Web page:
David Heeger, André Fenton and Robert Froemke of New York University, in collaboration with Marlene Behrmann of Carnegie Mellon University in Pittsburgh, are investigating the possibility that generic, brain-wide circuit malfunctions lie at the root of autism spectrum disorders. They posit that if we understood these malfunctions better, both diagnosis and intervention might be optimized.
Their research builds on the idea that that there is a fundamental organizing principle, called the ‘canonical circuit,’ for both the architecture and the function of the brain. Two features of autism suggest that canonical circuit dysfunction may underlie the developmental abnormalities in autism: hypersensitivity to sensory stimuli and a high prevalence of seizure activity.
Behrmann and Heeger previously found that brain activity in response to sensory stimulation (visual, auditory and tactile) — known as sensory-evoked activity — is unreliable in individuals with autism. This atypical neural profile may reflect a fundamental perturbation in brain function, which would affect a wide swath of brain regions and their concomitant behaviors.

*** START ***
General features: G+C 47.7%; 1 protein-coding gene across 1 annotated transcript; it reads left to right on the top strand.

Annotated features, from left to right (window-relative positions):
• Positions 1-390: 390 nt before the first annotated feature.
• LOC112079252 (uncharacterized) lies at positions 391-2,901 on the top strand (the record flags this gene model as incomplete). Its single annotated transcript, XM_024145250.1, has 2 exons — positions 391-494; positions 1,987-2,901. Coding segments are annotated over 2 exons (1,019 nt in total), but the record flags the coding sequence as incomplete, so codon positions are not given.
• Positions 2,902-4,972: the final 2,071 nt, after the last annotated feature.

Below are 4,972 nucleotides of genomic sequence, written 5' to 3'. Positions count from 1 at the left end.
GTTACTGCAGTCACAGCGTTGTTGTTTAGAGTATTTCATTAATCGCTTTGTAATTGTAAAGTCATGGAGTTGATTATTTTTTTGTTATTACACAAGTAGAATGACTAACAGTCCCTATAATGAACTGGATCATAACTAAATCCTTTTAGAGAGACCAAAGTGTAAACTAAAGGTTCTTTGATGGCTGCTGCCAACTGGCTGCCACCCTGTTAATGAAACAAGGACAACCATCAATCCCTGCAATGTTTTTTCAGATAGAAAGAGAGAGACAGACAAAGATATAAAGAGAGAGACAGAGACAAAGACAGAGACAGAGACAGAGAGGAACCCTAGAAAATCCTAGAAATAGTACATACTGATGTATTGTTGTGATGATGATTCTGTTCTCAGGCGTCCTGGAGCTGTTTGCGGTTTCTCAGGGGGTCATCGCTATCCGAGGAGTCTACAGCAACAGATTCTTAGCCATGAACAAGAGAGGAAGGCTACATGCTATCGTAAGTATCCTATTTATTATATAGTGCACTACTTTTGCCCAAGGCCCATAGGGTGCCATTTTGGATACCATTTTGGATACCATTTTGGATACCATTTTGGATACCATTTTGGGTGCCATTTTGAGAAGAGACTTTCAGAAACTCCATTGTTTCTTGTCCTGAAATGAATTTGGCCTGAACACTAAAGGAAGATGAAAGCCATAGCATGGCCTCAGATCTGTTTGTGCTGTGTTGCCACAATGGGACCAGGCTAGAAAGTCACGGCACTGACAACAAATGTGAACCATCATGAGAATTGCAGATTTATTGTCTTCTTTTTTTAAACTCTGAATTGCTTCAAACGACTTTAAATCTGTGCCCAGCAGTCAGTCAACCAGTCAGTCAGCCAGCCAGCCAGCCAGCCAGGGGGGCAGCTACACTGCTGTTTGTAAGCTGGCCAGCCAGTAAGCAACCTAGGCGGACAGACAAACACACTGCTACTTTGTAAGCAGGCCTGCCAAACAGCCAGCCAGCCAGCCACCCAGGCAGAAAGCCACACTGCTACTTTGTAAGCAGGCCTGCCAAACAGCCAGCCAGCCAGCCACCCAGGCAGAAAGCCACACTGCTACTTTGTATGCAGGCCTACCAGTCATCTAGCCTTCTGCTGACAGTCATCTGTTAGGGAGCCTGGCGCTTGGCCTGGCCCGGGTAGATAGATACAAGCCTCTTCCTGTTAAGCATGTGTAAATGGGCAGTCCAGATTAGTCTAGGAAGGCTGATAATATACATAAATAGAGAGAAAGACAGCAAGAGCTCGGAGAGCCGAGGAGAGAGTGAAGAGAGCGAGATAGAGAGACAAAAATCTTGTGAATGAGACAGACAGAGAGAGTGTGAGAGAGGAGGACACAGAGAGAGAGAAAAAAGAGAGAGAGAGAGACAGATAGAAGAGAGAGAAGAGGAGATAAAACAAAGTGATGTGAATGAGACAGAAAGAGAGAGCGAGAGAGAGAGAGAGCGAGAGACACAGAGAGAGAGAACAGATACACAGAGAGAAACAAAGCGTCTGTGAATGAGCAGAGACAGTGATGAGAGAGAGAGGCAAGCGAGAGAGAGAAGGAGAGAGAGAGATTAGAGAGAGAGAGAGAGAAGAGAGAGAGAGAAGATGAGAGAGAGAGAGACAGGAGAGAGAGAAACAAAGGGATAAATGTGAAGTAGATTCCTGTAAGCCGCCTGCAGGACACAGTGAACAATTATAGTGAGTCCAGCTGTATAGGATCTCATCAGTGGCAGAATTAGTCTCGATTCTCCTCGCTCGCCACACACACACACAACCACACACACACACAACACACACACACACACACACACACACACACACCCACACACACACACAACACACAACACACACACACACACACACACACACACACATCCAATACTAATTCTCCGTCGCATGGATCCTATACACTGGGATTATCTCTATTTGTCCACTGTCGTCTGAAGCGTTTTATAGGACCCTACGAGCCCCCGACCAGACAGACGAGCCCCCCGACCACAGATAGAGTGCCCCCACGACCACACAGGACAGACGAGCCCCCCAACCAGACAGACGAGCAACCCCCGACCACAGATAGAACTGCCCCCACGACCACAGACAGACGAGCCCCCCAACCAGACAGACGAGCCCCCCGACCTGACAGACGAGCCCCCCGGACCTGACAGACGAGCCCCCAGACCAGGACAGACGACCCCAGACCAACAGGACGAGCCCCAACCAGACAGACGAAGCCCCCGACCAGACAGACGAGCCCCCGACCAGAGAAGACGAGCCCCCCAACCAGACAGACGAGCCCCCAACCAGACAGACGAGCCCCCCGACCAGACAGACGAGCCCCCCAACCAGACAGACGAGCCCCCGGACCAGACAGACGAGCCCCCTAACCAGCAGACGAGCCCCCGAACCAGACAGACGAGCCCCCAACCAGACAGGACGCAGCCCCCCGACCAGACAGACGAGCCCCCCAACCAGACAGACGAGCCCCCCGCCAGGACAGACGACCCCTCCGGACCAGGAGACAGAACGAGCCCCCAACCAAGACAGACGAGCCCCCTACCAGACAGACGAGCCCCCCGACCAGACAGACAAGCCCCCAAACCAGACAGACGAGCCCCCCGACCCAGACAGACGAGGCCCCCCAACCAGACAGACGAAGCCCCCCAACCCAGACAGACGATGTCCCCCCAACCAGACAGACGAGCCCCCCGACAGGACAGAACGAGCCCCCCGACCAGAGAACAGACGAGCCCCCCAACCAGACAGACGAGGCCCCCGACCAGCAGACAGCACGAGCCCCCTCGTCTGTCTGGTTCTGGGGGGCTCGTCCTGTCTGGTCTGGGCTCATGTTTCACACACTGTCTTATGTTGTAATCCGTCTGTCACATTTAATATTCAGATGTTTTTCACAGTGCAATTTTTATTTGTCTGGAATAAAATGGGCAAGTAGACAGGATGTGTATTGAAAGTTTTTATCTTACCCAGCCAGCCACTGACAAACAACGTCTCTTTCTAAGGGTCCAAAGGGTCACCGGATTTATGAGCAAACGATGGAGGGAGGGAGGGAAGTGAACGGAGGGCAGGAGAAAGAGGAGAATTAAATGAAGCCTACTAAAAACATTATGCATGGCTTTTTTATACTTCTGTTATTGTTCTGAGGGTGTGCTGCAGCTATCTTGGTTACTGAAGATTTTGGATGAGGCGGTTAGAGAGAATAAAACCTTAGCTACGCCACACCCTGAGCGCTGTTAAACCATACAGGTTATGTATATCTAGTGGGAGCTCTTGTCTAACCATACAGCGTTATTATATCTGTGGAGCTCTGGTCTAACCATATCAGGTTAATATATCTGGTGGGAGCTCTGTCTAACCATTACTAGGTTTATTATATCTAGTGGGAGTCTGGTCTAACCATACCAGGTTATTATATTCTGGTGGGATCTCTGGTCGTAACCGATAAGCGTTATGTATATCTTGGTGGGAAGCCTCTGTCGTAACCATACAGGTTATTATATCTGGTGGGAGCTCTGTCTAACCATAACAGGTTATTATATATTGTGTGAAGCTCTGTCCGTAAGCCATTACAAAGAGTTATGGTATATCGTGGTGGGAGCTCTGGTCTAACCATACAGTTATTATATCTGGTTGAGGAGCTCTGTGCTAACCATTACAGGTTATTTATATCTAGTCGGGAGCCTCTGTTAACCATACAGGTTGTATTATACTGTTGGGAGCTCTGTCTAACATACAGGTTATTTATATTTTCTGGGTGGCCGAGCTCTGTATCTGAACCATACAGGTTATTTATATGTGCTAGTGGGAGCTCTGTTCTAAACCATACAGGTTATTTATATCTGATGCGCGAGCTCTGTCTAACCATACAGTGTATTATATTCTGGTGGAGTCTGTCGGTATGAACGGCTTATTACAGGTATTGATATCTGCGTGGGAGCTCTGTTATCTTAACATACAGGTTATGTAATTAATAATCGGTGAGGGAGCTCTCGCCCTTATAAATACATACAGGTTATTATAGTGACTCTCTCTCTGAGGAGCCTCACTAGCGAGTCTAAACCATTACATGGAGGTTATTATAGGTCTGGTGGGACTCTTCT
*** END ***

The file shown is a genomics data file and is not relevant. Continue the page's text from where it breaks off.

The team plans to carry out two sets of experiments, one in people and the other in a mouse model of autism, to determine whether unreliable sensory-evoked activity is indeed a hallmark of autism. The researchers plan to study adults with autism to determine whether the unreliable neural response profile is a characteristic of autism.
They also plan to compare the neural activity of these individuals with that of adults with schizophrenia to test whether unreliable neural activity is specific to autism or a more general manifestation of neuropsychiatric disorders. In addition, they aim to correlate the reliability of sensory-evoked activity with behavioral and psychophysical measures of sensation and perception.
Finally, they aim to determine whether mice lacking the fragile X mental retardation protein (FMR1), a mouse model of autism, exhibit unreliable responses analogous to those found in people with autism, and to explore the effect of unreliable neural activity on brain development.